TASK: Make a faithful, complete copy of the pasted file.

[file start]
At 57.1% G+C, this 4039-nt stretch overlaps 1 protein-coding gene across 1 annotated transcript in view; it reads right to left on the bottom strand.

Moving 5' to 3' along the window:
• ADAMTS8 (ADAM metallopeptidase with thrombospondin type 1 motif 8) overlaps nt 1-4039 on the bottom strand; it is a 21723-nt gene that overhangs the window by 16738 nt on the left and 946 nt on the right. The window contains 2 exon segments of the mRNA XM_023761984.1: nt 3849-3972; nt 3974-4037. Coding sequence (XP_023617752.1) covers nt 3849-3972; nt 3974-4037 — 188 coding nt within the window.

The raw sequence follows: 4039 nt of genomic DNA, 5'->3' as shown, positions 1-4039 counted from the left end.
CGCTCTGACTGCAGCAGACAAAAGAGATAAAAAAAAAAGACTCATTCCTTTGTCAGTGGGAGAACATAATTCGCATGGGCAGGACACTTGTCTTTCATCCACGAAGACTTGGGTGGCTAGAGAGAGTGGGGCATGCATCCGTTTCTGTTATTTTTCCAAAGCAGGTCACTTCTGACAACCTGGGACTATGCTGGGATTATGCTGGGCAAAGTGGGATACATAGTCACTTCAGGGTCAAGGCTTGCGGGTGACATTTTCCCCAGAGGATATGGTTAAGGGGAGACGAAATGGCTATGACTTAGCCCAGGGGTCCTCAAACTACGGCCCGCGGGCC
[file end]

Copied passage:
At 57.1% G+C, this 4039-nt stretch overlaps 1 protein-coding gene across 1 annotated transcript in view; it reads right to left on the bottom strand.

Moving 5' to 3' along the window:
• ADAMTS8 (ADAM metallopeptidase with thrombospondin type 1 motif 8) overlaps nt 1-4039 on the bottom strand; it is a 21723-nt gene that overhangs the window by 16738 nt on the left and 946 nt on the right. The window contains 2 exon segments of the mRNA XM_023761984.1: nt 3849-3972; nt 3974-4037. Coding sequence (XP_023617752.1) covers nt 3849-3972; nt 3974-4037 — 188 coding nt within the window.

The raw sequence follows: 4039 nt of genomic DNA, 5'->3' as shown, positions 1-4039 counted from the left end.
CGCTCTGACTGCAGCAGACAAAAGAGATAAAAAAAAAAGACTCATTCCTTTGTCAGTGGGAGAACATAATTCGCATGGGCAGGACACTTGTCTTTCATCCACGAAGACTTGGGTGGCTAGAGAGAGTGGGGCATGCATCCGTTTCTGTTATTTTTCCAAAGCAGGTCACTTCTGACAACCTGGGACTATGCTGGGATTATGCTGGGCAAAGTGGGATACATAGTCACTTCAGGGTCAAGGCTTGCGGGTGACATTTTCCCCAGAGGATATGGTTAAGGGGAGACGAAATGGCTATGACTTAGCCCAGGGGTCCTCAAACTACGGCCCGCGGGCC